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There are always been some talks about modules in c++. But yesterday(shame on me that only yesterday) I met this thread with link to c++ modules proposal.

It was something like "Boy oh boy!Finally there will be something about realisation or desing and some interesintg ideas..."

At that moment I must ask to excuse me for futher rage...

I'v read it twice.

There are following benefits as author says:

• Significantly improve build times of large projects (Olalal i though there!That will be awesome...)

• Enable a better separation between interface and implementation

• Provide a viable transition path for existing libraries

• Shielding from macro interference

• Shielding from private members

• Improved initialization order guarantees

• Avoidance of undiagnosed ODR problems

• Global optimization properties (exceptions, side-effects, alias leaks,…)

and some others mentiond algon the text.

(sorry again for an angry tone) be honest I dont realy care about how does his tricks with import/export look like(confusing or not it doesn't matter), don't care about visibility,hiding, e.t.c I dont care about some things like static init block that do exist in java and some others.

But the MAIN GOAL, the CORE of the modules should be compilation speed, here it mentioned:

• Significantly improve build times of large projects

All those movements without compilation speed improvements are useless. Its a drivel.

I'v read it twice as i said.

And there is absolutely NOTHING usefull about hot to implement modules to achieve speedup. I was just "What? Are you kidding?"

QUOTE: Modules address this issue by replacing the textual inclusion mechanism (whose processing time is proportional to the amount of code included) by a precompiled module attachment mechanism (whose processing times can be proportional to the number of imported declarations). The property that client translation units need not be recompiled when private module definitions change can be retained.

We know the goal. But where is something except "it should?"

I don't know mb the propsal goal is just to say "He what you think about the idea?" but I though there will be somethinkg like RFC. Seems I'v been wrong.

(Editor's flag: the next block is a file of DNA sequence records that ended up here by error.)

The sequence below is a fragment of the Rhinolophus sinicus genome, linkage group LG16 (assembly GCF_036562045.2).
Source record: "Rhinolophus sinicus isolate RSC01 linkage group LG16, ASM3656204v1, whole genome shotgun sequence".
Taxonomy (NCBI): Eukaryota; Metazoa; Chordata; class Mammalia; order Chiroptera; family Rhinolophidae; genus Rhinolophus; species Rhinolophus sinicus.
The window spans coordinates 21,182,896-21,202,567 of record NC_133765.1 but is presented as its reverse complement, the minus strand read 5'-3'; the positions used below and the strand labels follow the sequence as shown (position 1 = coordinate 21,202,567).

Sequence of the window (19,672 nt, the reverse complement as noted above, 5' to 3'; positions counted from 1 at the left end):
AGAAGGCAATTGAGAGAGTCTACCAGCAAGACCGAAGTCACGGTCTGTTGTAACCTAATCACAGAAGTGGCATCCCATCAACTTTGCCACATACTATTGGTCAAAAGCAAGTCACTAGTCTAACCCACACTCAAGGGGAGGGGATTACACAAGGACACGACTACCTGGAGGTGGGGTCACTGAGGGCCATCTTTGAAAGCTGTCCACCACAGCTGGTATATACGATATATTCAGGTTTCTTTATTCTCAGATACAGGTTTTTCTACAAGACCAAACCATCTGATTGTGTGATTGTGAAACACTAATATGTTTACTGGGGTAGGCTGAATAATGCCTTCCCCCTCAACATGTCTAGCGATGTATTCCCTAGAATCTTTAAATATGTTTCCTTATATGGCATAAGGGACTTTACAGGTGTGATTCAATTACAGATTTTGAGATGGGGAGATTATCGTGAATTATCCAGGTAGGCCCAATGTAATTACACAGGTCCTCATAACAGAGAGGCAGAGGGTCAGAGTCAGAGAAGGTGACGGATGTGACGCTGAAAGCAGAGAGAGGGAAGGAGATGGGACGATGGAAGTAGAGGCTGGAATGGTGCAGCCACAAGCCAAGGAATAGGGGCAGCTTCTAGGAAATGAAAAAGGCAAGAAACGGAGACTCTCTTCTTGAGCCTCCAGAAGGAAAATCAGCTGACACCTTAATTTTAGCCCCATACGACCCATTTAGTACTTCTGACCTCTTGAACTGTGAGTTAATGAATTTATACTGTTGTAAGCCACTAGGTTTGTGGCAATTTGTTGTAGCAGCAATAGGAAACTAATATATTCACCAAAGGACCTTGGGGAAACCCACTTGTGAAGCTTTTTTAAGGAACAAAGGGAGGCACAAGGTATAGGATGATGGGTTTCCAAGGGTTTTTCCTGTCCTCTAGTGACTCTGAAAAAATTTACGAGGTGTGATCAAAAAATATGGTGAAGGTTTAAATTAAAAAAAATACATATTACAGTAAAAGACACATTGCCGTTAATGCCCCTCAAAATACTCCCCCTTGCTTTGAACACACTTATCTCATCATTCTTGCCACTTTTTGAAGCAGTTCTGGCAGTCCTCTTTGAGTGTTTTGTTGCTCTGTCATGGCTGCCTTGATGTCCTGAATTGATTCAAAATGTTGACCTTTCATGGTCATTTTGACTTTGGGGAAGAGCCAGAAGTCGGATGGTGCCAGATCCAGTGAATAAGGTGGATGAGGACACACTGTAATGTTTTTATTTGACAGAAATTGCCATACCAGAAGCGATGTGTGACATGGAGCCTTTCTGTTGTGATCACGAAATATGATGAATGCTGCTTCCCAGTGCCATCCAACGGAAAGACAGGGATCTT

So in case of such situation I just wanted to ask community few very basic questions, because I dont really understand how modules can be implemented without rewriting from scratch huge part of the languagae and all compilation and linking mechanism we have today. Really I dont understand :( And does such huge effort worth it? This will be completeley different language... what is the reason saying "evolved c++"?

It goes without saying that to realise modules there should be some kind of data format those modules are written, some metadata. Ok. It can be plain text isn't it? It serves the goal, but ofc NO! That way there will be another import->import->ipmport plain text chains which should be parsed at compile time. So seems there should be binary data:) Ok. Should it be only language specific and crossplatform or platform specific?

Then what about all those #ifdef blocks in code? If there will be some sort of precompiled binary data, it will be or platform dependent (and ultra all including all the ifdef branches in the world) or it will be strange module which we should recompile every time. Seems it couldn't be true. What about that aspect? Or saying modules in c++ we dont talk about platform independent metadata at all, we are just talking about some kind of precompiled data, which will be usefull ONLY in recompilation stage of the same project? There is no java-like machine to exclude some branches at runtime isn't there?

How on earth it could be created? At les the main idea :)

And what about all that library implimentations? .dll, .a, .so? e.g. nowdays we have sources+headers(+headers+headers+headers) -> obj -> binary. Where is the place of c++ modules in that chain? How does it should look like? sources->obj+modules-> binary? or sources->modules+modules->objs->binary ?

Seems implemeting modules in any way will affect all the compilatin process we use today.

In summary I just interesting in base concept but something a lit more constructive then "oh it should decrease compilation time" - thats not serious! And hope someone can share some knowledge or conceptions (or point the right way for it) about how it can bea realised.